Testing whether community health workers can diagnose and treat malnourished children close to home.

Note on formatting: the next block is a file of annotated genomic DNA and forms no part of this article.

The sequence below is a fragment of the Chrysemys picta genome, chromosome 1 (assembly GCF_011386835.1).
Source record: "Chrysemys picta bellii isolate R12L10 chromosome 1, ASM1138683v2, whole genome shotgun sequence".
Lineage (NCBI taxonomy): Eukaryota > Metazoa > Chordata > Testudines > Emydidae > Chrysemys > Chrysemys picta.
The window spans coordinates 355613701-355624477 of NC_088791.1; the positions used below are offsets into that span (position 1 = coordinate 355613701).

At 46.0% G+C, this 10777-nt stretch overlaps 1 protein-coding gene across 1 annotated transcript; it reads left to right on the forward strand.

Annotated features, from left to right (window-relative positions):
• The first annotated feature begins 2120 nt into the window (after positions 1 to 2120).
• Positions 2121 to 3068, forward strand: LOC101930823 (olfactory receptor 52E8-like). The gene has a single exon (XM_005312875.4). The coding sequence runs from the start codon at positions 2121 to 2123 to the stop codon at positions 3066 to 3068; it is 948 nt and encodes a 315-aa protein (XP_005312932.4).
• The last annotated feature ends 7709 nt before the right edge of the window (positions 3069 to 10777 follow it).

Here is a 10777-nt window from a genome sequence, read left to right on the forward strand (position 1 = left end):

Action Against Hunger believed they could reach a far higher proportion of children suffering from the most dangerous level of hunger, severe acute malnutrition, in a more cost-effective way and with the same quality of care as that given to children treated at traditional health facilities. Action Against Hunger’s bold idea was to train community health workers to diagnose and treat severely acutely malnourished children at home with ready-to-eat therapeutic food. This removes the need for families to travel many miles to the nearest medical centre to seek treatment. In its first phase, this ambitious project more than doubled treatment rates in a small region of Mali. Now into its second phase, we’re excited to see the impact of testing Action Against Hunger’s idea in three more regions of Mali. Thanks to this project, plans are in place for a national roll-out as Mali became the first country in the world to change their national policy to include training for all community health workers to complete diagnosis and treatment. The results of the project are currently being prepared for publication in peer reviewed journals, while similar studies are now underway in Kenya, Mauritania, Niger and Senegal.